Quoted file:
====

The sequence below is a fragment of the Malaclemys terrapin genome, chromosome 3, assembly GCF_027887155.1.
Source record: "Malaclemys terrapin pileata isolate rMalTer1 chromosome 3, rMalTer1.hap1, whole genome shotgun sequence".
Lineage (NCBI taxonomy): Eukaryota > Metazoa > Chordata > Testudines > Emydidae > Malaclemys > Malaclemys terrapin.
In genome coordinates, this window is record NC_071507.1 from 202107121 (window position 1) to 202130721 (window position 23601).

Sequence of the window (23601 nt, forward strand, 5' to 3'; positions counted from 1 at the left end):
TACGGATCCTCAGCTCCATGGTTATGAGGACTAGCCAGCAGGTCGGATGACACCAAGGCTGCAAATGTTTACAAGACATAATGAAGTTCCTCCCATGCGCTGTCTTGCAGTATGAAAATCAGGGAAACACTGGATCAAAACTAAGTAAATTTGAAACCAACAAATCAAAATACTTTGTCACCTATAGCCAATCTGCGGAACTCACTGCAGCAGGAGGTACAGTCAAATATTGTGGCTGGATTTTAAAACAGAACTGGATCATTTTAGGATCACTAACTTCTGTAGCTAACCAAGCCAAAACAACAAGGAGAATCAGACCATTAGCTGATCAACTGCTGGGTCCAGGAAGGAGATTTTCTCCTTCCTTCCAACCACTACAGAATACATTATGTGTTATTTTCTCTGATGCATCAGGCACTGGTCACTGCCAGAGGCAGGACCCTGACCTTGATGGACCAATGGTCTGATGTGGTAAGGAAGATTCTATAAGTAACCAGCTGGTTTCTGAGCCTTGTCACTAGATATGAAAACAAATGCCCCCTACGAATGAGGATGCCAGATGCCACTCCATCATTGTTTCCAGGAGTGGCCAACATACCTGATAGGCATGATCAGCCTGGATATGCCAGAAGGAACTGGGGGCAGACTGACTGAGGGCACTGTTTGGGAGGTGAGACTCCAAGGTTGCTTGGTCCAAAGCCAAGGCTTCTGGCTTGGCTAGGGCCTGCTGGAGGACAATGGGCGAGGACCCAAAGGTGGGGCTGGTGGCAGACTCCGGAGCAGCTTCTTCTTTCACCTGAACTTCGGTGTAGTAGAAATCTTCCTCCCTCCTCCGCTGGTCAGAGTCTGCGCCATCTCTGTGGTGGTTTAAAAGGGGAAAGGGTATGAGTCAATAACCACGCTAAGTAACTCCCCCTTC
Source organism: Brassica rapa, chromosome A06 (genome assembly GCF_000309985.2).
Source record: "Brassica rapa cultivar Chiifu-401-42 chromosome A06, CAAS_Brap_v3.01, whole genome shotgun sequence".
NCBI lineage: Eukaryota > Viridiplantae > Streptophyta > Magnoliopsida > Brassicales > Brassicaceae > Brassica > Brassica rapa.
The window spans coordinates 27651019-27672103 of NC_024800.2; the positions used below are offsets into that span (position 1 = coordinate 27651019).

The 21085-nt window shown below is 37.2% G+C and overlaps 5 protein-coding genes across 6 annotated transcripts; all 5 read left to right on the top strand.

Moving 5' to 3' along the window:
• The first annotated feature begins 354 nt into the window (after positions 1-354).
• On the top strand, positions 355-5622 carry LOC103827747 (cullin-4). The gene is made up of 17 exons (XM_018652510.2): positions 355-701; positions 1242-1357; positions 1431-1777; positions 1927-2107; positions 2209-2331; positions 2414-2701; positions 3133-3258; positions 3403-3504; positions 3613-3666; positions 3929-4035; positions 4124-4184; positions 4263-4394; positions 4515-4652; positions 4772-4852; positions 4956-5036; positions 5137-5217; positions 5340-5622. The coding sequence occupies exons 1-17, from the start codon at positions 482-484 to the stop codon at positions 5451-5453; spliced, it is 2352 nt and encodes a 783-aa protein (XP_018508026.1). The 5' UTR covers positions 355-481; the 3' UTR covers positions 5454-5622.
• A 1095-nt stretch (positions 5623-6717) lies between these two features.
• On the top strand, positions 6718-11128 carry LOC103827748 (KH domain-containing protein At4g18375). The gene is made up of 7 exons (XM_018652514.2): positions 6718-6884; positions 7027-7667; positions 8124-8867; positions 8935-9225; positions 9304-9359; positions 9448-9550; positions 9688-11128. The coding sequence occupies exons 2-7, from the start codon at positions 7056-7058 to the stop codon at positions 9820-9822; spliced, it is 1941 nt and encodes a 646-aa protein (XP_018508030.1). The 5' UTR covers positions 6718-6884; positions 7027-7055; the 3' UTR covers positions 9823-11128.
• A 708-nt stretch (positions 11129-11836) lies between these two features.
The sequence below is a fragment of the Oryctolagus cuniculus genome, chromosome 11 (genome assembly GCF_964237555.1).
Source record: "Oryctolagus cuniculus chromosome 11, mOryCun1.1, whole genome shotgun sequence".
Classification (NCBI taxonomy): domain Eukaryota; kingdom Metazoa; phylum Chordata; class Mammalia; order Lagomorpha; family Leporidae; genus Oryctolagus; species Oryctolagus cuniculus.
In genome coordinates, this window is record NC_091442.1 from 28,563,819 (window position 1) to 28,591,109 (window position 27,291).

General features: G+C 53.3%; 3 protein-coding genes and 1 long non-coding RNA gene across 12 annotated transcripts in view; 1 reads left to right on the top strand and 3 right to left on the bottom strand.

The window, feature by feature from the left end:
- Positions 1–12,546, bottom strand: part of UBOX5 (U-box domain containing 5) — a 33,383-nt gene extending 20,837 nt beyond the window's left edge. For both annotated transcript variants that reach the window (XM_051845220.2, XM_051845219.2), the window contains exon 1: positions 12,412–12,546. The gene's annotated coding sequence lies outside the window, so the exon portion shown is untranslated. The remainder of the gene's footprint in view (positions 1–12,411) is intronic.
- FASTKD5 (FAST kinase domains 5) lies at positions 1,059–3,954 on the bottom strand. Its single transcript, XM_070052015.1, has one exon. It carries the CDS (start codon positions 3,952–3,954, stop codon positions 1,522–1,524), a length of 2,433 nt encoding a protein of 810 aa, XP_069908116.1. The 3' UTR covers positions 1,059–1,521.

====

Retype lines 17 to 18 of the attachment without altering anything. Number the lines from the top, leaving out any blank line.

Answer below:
• A 708-nt stretch (positions 11129-11836) lies between these two features.
The sequence below is a fragment of the Oryctolagus cuniculus genome, chromosome 11 (genome assembly GCF_964237555.1).